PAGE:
The Government has underscored the importance of data protection as a key ingredient in its quest for a digital economy and the attainment of the ‘Big4’ agenda.
Ministry of ICT, Innovation and Youth Affairs Cabinet Secretary (CS), Joe Mucheru, said that while the role of the Government is to provide an enabling policy and legislative environment to grow the economy, it also recognize that there is need for Personal Data Protection to be integrated within the ‘Big Four’ Agenda.
“Under the ‘Big4’ Agenda, the Government plans to create 1.3 million manufacturing jobs and achieve a100 per cent health coverage for every Kenyan by 2022. Additionally, 500,000 affordable houses will be constructed, and technology will be deployed to expand food production and enhance the whole value chain from the farm to produce market,” said Mucheru.
The CS said that the attainment of these ambitious targets requires that everyone plays their respective role, including the Office of Data Protection Commissioner.
Speaking on Wednesday during a stakeholders’ consultation Workshop on the Draft 2022-2025 Strategic Plan for the Office of Data Protection Commissioner, Mucheru said that the Constitution of Kenya guarantees the right to privacy as a fundamental right.
“To give effect to this constitutional right under Article 31(c) and (d), the Data Protection Act, 2019 provides for the regulation of the processing of personal data, including the rights of data subjects and obligations of persons and entities processing personal data,” explained Mucheru.
Mucheru said that his Ministry recognizes the importance of the Office of the Data Protection Commissioner and as a show of the Government’s commitment to this office, the budget allocation was increased from Sh.25 million in Financial Year 2020/2021 to Sh.250 million in the Financial Year 2021/2022, with a proposed allocation of Sh.1.734 billion by the Financial Year 2024/2025 to make the office fully optimal.
“The Kenya Vision 2030 identifies the ICT Sector as a key enabler towards attaining wealth creation, social welfare and international competitiveness. Further, it identifies information technology, as one of the key facilitators to deliver the 10 per cent annual economic growth rate, envisaged under the economic pillar. To achieve this transformation, it is important for the Office of Data Protection Commissioner to be an innovative, independent and accountable personal data regulator,” said Mucheru.
The CS highlighted that the value of output from ICT sector increased by 2.5 per cent to Sh.538.3 billion in 2020, a slower growth compared to the 5.8 per cent registered in 2019.
Mobile cellular telephone and mobile money subscriptions stood at 126.15 and 66.68 in 2020 compared to 111.10 and 60.92 per 100 persons in 2019, respectively.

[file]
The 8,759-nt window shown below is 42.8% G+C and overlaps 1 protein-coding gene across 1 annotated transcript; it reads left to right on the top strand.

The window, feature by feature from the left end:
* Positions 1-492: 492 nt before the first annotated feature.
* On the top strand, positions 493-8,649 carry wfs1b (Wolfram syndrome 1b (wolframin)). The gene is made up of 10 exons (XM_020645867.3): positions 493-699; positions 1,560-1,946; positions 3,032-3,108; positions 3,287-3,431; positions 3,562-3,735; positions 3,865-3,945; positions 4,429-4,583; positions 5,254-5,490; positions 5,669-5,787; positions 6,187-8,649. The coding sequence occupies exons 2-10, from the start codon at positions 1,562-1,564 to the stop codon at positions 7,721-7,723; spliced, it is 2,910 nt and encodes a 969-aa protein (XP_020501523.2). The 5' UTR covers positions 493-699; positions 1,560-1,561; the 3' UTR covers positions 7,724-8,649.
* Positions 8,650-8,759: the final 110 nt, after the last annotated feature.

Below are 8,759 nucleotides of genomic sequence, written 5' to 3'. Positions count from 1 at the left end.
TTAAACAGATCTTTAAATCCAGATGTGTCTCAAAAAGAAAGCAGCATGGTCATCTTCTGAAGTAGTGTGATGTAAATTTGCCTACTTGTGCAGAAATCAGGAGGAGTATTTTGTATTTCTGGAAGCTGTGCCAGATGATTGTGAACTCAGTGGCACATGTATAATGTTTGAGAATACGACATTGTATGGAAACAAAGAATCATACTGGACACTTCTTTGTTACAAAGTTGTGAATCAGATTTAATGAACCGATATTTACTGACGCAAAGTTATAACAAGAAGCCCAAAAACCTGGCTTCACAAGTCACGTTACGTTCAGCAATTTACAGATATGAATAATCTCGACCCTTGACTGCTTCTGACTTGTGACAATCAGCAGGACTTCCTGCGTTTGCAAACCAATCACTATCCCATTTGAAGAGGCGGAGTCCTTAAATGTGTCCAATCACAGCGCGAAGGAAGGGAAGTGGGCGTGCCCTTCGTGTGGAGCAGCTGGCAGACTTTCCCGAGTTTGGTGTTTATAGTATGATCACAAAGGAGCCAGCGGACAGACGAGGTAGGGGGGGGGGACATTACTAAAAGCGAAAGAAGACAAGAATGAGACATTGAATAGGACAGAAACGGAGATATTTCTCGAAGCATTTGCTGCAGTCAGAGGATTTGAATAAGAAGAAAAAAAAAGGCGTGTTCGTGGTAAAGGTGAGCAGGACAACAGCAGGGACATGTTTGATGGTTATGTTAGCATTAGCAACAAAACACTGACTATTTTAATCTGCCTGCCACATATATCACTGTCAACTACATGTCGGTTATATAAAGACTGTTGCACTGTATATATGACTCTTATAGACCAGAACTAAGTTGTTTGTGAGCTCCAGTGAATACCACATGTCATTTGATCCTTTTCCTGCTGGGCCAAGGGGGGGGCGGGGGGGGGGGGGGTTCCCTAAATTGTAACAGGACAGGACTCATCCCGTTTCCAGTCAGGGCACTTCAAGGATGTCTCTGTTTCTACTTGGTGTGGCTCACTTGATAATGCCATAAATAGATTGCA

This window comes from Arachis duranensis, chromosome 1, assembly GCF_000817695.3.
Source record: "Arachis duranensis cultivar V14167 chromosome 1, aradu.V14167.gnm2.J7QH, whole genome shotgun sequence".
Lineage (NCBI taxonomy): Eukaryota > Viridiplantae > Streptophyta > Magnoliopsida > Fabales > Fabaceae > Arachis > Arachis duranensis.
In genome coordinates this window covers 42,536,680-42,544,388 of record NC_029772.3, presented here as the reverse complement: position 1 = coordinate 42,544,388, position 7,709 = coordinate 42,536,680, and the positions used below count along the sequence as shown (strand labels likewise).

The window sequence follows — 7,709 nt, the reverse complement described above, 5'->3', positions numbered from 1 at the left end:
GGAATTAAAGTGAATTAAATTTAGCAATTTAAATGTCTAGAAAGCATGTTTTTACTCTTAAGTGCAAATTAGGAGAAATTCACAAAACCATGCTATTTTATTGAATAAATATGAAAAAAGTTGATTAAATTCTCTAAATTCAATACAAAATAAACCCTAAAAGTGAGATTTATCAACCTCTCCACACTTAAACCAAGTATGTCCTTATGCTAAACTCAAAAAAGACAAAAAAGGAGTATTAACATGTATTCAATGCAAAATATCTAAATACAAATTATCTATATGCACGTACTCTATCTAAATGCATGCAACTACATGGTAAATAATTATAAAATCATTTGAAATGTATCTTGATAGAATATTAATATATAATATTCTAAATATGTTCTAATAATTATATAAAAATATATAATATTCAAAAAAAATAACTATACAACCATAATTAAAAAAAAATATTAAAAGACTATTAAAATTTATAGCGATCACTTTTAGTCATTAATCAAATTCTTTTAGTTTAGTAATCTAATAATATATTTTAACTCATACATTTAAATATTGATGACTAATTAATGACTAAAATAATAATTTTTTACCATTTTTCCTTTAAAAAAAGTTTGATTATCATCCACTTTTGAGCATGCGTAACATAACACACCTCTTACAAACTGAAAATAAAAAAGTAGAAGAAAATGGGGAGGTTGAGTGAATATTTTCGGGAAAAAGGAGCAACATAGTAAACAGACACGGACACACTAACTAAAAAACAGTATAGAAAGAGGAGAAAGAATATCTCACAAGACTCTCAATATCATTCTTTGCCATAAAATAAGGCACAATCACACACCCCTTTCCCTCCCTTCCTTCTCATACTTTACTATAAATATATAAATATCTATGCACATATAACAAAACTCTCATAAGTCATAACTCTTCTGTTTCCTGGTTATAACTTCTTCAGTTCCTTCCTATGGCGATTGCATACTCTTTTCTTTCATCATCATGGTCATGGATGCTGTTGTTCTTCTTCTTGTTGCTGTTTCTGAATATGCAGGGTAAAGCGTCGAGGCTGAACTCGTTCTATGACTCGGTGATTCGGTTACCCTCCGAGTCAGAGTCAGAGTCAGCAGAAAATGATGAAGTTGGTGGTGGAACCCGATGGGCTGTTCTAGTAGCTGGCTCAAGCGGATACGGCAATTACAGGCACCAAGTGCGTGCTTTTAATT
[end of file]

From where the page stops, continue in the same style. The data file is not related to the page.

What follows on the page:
“Total domestic telephone traffic increased from 58.7 billion minutes in 2019 to 60.3 billion minutes in 2020, whereas the International Telephone Traffic declined, marginally from 1,054.0 million minutes in 2019 to 1,024.4 million minutes in 2020. Total Mobile Money Transfers grew by 20.0 per cent in 2020, one of the largest increments recorded in the last five years to stand at Ksh.5.2 trillion,” said Mucheru.
He added that the value of the mobile commerce transactions grew by 35 per cent to Sh.9.4 trillion in the same period. This increment was driven by preferences to cashless transactions in the wake of Covid-19 and the reduction of mobile money transfer tariffs.
Mucheru said that internet subscribers grew by 7.81 percentage points from 83.38 per cent in 2019 to 91.19 per cent in 2020 while the number of Internet service providers grew from 302 in 2019 to 366 in 2020 driven by demand of internet services during the period under review.
“These statistics demonstrate tremendous growth in our ICT Sector despite the challenges posed by the Covid-19 pandemic and affirms the critical role that the ICT Sector plays in Kenya’s economy,” said Mucheru.
State Department of ICT and Innovation Principal Secretary (PS) Jerome Ochieng called on players in the ICT sector and the wider economy to review the Strategic Plan and give recommendations to help improve the document and make the industry better.
“We will ensure that every other thing that is required within the broader Strategic Plan that needs our facilitation as a Ministry and my facilitation as a Principal Secretary we will be ready and ever to ensure that we are able to deliver,” said Ochieng.
Data Protection Commissioner Immaculate Kassait said that their key success factors is to achieve a digital economy that promotes data protection attracting partnership and establishing collaboration with different networks and leveraging on the digital programmes to entrench data protection.
“Our vision is to enhance trust and build transparency of data protection in Kenya. We expect that we will have an impact on increased confidence for the enhancement of service delivery and attainment of our goals,” said Kassait.
She explained that to facilitate and promote compliance with the Data Protection Laws, her office in collaboration with Kenya School of Government (KSG) are currently developing a Data Protection Curriculum, which will be rolled out in the coming months targeting both the Public and Private Sector on Personal Data Protection.
Nicole Gregory, who was representing the British High Commissioner to Kenya Jane Marriott, said that as the UK Government also have their data strategy which include data protection laws and a strong independent body to uphold data protection laws since data is a driving force for modern economies.
Gregory said that the office of the Data Protection Commissioner can drive the ‘Big4’ agenda by improving public service delivery and support scientific programmes.
By Joseph Ng’ang’a